In Apple's keynote address at the WWDC 2012 conference, developers received a "near final" developer preview of Apple's upcoming Mountain Lion OS to test their apps before the OS is released in July. As the release date for Mountain Lion draws nearer, Mac users have wondered what the requirements are for the upgrade and what they should do to prepare for it.
Apple has yet to release detailed specifications on the system requirements for Mountain Lion; however, specifications from its developer releases have suggested that, provided they both contain 64-bit EFI firmware code and have ample graphics capabilities to support the graphics advancements in Mountain Lion. According to Apple's Web site, in order to run Mountain Lion your Mac must be one of the following models:
- iMac (mid-2007 or newer)
- MacBook (late 2008 Aluminum, or early 2009 or newer)
- MacBook Pro (mid/late 2007 or newer)
- MacBook Air (late 2008 or newer)
- Mac Mini (early 2009 or newer)
- Mac Pro (early 2008 or newer)
If your Mac meets these requirements, then the only other needed step before upgrading is to have at least Snow Leopard installed on your system. A number of people have wondered whether Apple will allow upgrading only from Lion or allow previous OS X versions to upgrade directly to Mountain Lion, and many have been preparing to purchase Lion in order to do this. Apple today answered this question by announcing that the OS will install over both Lion and Snow Leopard.
If you are still running OS X 10.5 "Leopard," because Apple is currently offering Snow Leopard as an upgrade, if your Mac meets the system requirements for Mountain Lion then you might consider upgrading to Snow Leopard so you will have access to the App Store and be able to install Mountain Lion.
As with past OS X upgrade announcements, current systems will not be shipped with the new software, but Apple will allow you to upgrade to the latest version for free when it is released. For others, Apple has been progressively reducing the price of its operating system software in order to make it very easy to upgrade. Starting with Snow Leopard, Apple offered the OS as a $29 purchase, but with Mountain Lion Apple is dropping the price even further to $19.
Most of Mountain Lion's features should work just fine on supported systems; however, as with prior OS versions that contained hardware-specific features, one enticing feature in Mountain Lion called "PowerNap" will not work on most current computers. PowerNap is a technology which, similar to the age-old Wake-on-LAN option for starting up systems via Ethernet triggers, allows the system to run in a very low power mode and yet be able to perform a number of background services such as backing up, installing updates, and syncing. This option prevents an immediate flurry of activity when waking from sleep, which can sometimes cause hangs and other odd hurdles.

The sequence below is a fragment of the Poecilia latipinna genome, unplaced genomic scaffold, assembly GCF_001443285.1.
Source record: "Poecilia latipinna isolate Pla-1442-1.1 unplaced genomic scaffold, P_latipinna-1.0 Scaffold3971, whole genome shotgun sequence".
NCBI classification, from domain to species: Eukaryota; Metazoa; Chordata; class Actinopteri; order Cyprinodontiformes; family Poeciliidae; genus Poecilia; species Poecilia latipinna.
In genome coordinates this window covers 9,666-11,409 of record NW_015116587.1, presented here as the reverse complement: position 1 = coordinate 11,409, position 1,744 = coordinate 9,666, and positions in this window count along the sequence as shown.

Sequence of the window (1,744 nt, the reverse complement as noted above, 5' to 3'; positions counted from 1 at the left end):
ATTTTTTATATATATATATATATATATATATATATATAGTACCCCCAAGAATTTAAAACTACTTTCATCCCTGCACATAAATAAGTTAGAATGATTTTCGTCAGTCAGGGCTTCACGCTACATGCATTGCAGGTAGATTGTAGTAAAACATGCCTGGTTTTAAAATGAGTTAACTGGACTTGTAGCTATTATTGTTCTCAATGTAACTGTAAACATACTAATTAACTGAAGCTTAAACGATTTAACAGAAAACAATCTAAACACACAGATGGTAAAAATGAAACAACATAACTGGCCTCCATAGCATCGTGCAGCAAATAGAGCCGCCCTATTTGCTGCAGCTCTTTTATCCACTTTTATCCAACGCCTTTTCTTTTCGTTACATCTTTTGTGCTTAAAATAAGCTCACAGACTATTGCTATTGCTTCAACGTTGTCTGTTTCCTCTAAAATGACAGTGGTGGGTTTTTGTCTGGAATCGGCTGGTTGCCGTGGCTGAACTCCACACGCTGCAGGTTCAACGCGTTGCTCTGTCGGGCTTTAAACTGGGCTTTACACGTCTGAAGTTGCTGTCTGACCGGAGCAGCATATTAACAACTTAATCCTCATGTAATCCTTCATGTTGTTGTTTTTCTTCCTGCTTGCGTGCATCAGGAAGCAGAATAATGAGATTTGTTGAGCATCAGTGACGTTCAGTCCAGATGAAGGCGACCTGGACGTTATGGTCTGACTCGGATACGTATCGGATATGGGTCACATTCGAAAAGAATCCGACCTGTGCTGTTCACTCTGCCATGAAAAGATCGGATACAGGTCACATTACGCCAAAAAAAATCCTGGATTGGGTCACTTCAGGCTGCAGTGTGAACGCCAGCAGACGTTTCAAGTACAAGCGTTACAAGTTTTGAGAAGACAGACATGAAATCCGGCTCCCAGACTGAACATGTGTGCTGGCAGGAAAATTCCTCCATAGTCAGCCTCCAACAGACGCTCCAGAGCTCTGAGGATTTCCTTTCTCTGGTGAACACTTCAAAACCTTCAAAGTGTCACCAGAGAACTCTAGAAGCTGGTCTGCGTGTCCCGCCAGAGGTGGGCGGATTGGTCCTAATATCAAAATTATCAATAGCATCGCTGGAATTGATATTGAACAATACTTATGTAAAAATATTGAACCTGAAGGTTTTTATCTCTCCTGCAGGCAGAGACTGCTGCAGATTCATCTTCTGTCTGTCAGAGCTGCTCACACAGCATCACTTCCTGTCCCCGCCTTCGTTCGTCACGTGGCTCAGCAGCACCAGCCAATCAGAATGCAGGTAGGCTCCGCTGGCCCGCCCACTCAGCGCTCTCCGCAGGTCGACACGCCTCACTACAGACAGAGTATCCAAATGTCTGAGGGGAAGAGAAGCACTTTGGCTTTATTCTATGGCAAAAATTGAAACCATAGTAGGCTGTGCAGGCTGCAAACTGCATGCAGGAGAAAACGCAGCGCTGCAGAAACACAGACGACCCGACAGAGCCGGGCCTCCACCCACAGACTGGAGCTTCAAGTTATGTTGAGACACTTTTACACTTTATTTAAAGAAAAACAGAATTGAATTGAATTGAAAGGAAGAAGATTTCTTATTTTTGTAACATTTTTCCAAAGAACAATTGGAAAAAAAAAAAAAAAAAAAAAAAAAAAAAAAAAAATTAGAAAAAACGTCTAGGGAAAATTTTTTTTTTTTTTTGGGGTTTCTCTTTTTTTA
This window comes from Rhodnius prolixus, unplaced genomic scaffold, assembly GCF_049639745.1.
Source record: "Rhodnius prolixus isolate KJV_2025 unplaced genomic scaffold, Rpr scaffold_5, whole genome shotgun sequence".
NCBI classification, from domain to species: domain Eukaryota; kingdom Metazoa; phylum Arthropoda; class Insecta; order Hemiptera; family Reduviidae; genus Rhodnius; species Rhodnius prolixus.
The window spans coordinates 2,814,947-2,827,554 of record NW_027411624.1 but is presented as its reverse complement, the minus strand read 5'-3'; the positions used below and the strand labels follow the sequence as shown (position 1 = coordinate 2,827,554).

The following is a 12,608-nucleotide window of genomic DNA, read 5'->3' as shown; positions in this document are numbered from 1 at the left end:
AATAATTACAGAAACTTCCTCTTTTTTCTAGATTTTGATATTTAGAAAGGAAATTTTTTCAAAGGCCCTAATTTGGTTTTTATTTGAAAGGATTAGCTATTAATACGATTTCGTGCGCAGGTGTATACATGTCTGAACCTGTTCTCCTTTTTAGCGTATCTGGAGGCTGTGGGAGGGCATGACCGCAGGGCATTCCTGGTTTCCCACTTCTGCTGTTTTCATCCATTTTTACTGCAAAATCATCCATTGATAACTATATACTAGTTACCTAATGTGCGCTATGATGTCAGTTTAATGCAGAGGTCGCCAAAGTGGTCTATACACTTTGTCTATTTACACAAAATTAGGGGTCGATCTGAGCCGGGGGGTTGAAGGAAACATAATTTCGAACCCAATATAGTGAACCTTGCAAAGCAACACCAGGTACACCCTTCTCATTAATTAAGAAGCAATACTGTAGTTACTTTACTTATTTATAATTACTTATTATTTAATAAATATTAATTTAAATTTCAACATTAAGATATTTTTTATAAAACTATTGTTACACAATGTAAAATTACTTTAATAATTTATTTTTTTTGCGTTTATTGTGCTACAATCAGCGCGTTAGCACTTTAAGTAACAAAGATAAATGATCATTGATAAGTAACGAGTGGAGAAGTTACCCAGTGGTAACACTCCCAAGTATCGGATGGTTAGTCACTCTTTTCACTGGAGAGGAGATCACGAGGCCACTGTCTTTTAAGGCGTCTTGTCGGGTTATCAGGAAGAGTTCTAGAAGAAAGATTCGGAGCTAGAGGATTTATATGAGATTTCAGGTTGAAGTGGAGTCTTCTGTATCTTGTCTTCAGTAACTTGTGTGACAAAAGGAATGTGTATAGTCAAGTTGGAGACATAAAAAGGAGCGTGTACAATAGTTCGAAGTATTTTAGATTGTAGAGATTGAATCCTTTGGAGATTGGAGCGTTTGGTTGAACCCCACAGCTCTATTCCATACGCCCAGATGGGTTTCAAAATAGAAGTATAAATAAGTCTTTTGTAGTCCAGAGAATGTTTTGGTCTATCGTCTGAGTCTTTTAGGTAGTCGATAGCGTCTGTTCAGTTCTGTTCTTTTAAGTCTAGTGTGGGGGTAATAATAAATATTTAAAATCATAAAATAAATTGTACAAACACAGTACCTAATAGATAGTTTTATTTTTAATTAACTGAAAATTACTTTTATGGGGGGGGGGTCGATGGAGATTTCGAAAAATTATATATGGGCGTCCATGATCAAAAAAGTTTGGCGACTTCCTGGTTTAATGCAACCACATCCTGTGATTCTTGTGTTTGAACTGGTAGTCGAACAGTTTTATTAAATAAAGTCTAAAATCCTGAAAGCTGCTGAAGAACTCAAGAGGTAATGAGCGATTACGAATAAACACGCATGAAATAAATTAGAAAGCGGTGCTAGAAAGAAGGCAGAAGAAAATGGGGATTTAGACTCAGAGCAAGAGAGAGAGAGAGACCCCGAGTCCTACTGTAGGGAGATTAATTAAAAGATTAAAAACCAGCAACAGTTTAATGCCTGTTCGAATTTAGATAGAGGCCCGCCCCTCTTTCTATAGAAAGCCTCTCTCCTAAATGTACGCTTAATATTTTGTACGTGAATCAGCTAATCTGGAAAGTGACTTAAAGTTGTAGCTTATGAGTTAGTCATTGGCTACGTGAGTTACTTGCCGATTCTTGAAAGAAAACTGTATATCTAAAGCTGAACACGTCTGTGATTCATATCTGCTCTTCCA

As was seen with AirDrop and even with Wake-on-LAN, PowerNap requires specific hardware capabilities to work, and unfortunately these capabilities are only present on the second-generation MacBook Air and the new Retina Display MacBook Pro. This restriction does not mean current systems will have trouble running Mountain Lion, but simply that these features will not be available, even for those who have purchased some of the latest Mac models.
If you have decided you would like upgrade to Mountain Lion when it is released, installing and upgrading to it should be a breeze, but some options you might consider before upgrading are the following:
- Back up
Backing up before applying any software update or upgrade is always recommended, and given the ease of doing so with the availability of Time Machine and system cloning tools, there is almost no reason to not have a good backup routine going. If you use Time Machine or another regularly scheduled backup tool, then you should be good to go. If you do not regularly back up, then be sure to attach your backup drive and run your backup routine before installing Mountain Lion.
- Check for current problems
Current problems with your system can sometimes transfer odd behaviors to the new OS installation. It might be best to first tackle these, especially if you can't use aspects of your system such as not being able to authenticate yourself as an administrator, or if you are experiencing persistent crashes. For more minor issues such as slowdowns, you can run a basic maintenance routine by booting into Safe Mode (hold Shift at startup), and then using Disk Utility to check the hard drive for errors and fix permissions on the boot drive.
- Wait a few weeks
Whenever a new OS is released, there is a lot of hype around it and people jump on board as soon as they can; however, it is not necessary to do this. Often it is beneficial to wait a short while and see if any outstanding bugs are being experienced by users. Generally, Apple releases a quick update or two following a major OS release, which address some known bugs that either could not be fixed before the final release or which only became known after the release.
- Prepare to back up the installer
Starting with OS X Lion, Apple is no longer releasing the OS on DVD media. While the installation process through the App Store will download all the needed files in a disk image, it will remove these files after the OS is installed. While the OS will still be available through the App Store if needed, it may be useful to back up the OS X installer before performing the upgrade, which can be done either by copying the installer to another drive or by accessing the embedded disk image and burning it to DVD or restoring it to a secondary USB or FireWire drive. The instructions for doing this should be the same as that for OS X Lion.